Fish may prevent stroke in men

January 14, 2003 in Heart Health, Nutrition Topics in the News

Fish may prevent stroke in men

Men who eat just one serving of fish a month may have a lower risk of the most common type of stroke, which occurs when blood flow to the brain becomes blocked, new study findings from Harvard University indicate.

However, eating more fish may not add much benefit when it comes to lowering the risk of hemorrhagic stroke, which is caused by bleeding in the brain.

In the study of more than 43,000 men aged 40 to 75 years, eating fish one to three times a month was associated with a 43% lower risk of ischemic stroke. But men who reported eating fish at least five times a week were only slightly more protected, with a 46% lower risk.

Exactly how such a small amount of fish, which is rich in long-chain omega-3 polyunsaturated fatty acids (PUFAs), may lower stroke risk is not clear.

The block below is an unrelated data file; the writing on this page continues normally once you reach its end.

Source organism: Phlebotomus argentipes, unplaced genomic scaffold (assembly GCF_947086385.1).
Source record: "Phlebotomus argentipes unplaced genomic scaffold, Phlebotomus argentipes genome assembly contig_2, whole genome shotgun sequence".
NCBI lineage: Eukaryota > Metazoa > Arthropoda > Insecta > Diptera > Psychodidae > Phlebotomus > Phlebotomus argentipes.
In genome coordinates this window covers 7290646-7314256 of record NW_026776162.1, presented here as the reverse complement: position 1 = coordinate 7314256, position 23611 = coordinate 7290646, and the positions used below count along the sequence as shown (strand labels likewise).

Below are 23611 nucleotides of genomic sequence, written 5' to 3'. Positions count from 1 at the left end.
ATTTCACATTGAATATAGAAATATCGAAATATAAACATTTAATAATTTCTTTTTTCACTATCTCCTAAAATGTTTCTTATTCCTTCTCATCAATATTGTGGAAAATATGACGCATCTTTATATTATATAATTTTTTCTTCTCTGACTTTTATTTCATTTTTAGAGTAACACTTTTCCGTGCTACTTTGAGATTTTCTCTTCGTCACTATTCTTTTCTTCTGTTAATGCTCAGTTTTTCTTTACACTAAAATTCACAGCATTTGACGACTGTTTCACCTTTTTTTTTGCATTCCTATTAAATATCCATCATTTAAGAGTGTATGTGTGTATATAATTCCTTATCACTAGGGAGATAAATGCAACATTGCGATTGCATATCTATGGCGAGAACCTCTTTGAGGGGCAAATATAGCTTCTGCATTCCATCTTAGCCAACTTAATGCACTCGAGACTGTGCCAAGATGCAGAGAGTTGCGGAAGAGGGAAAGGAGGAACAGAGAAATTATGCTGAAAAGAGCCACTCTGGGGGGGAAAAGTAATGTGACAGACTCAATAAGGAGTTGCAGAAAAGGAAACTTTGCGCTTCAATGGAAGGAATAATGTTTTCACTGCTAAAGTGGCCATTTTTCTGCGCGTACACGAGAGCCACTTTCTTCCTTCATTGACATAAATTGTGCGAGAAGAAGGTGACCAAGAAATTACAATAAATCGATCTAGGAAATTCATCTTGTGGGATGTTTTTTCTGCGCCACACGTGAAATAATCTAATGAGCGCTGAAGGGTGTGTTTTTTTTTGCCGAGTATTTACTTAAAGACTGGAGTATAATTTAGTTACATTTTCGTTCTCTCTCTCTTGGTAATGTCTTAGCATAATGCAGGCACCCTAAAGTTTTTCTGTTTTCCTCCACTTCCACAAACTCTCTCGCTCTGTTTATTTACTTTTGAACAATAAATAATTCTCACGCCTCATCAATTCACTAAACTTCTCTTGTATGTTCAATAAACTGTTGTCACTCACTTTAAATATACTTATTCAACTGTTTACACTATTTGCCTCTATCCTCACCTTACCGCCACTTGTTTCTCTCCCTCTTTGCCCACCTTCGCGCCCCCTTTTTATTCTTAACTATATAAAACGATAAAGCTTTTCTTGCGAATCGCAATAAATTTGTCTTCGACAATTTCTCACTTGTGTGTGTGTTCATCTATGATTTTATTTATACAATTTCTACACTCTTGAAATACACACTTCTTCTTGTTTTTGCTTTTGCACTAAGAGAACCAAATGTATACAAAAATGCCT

However, omega-3 fatty acids may have several different effects on the body, including a reduction in the "stickiness" of platelets, which help form blood clots. Because clots are the cause of 80% of strokes, preventing them from forming may ward off strokes.

The study adds to a growing body of research into the effect of fish on stroke risk. One recent report found that women who ate at least five servings of fish a week had a 62% lower risk of stroke, compared with those who ate fish less than once a month.

The researchers followed men taking part in the Health Professional Follow-up Study, a large national trial. The men in the study, who did not have heart disease or diabetes at the outset, filled out detailed questionnaires about their usual diets.

Over the next 12 years, the researchers documented 608 strokes, including 377 ischemic strokes and 106 hemorrhagic strokes. They found no association between fish consumption and this rare type of stroke.

Men who consumed the most fish were less likely to smoke or to be overweight, and more likely to exercise and take multivitamin supplements. These men were also more likely to report a history of high blood pressure and high cholesterol, the study found.

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